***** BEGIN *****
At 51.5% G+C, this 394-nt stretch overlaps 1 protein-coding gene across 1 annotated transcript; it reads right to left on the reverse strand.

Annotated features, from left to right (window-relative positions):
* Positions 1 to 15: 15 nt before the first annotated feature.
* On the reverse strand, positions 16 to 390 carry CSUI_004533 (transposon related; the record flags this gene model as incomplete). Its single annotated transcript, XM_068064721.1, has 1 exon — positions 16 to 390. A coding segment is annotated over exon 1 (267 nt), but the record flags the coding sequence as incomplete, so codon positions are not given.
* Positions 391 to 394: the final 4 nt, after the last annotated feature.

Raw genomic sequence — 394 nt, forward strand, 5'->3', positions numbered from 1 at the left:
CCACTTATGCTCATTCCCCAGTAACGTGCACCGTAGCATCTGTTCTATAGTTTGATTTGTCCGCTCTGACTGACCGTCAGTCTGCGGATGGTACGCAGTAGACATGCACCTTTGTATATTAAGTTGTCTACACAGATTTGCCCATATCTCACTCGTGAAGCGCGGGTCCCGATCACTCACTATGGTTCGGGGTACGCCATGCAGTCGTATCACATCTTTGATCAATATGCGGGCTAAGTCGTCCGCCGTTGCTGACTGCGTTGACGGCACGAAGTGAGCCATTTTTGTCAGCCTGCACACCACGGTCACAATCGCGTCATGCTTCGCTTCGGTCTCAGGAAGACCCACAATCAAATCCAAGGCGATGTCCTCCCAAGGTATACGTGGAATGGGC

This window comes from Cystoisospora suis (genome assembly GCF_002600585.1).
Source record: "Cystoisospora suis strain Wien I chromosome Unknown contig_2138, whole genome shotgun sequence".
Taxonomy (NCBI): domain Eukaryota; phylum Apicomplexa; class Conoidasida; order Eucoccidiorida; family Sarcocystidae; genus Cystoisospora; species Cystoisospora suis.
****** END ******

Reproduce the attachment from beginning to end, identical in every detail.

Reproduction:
At 51.5% G+C, this 394-nt stretch overlaps 1 protein-coding gene across 1 annotated transcript; it reads right to left on the reverse strand.

Annotated features, from left to right (window-relative positions):
* Positions 1 to 15: 15 nt before the first annotated feature.
* On the reverse strand, positions 16 to 390 carry CSUI_004533 (transposon related; the record flags this gene model as incomplete). Its single annotated transcript, XM_068064721.1, has 1 exon — positions 16 to 390. A coding segment is annotated over exon 1 (267 nt), but the record flags the coding sequence as incomplete, so codon positions are not given.
* Positions 391 to 394: the final 4 nt, after the last annotated feature.

Raw genomic sequence — 394 nt, forward strand, 5'->3', positions numbered from 1 at the left:
CCACTTATGCTCATTCCCCAGTAACGTGCACCGTAGCATCTGTTCTATAGTTTGATTTGTCCGCTCTGACTGACCGTCAGTCTGCGGATGGTACGCAGTAGACATGCACCTTTGTATATTAAGTTGTCTACACAGATTTGCCCATATCTCACTCGTGAAGCGCGGGTCCCGATCACTCACTATGGTTCGGGGTACGCCATGCAGTCGTATCACATCTTTGATCAATATGCGGGCTAAGTCGTCCGCCGTTGCTGACTGCGTTGACGGCACGAAGTGAGCCATTTTTGTCAGCCTGCACACCACGGTCACAATCGCGTCATGCTTCGCTTCGGTCTCAGGAAGACCCACAATCAAATCCAAGGCGATGTCCTCCCAAGGTATACGTGGAATGGGC

This window comes from Cystoisospora suis (genome assembly GCF_002600585.1).
Source record: "Cystoisospora suis strain Wien I chromosome Unknown contig_2138, whole genome shotgun sequence".
Taxonomy (NCBI): domain Eukaryota; phylum Apicomplexa; class Conoidasida; order Eucoccidiorida; family Sarcocystidae; genus Cystoisospora; species Cystoisospora suis.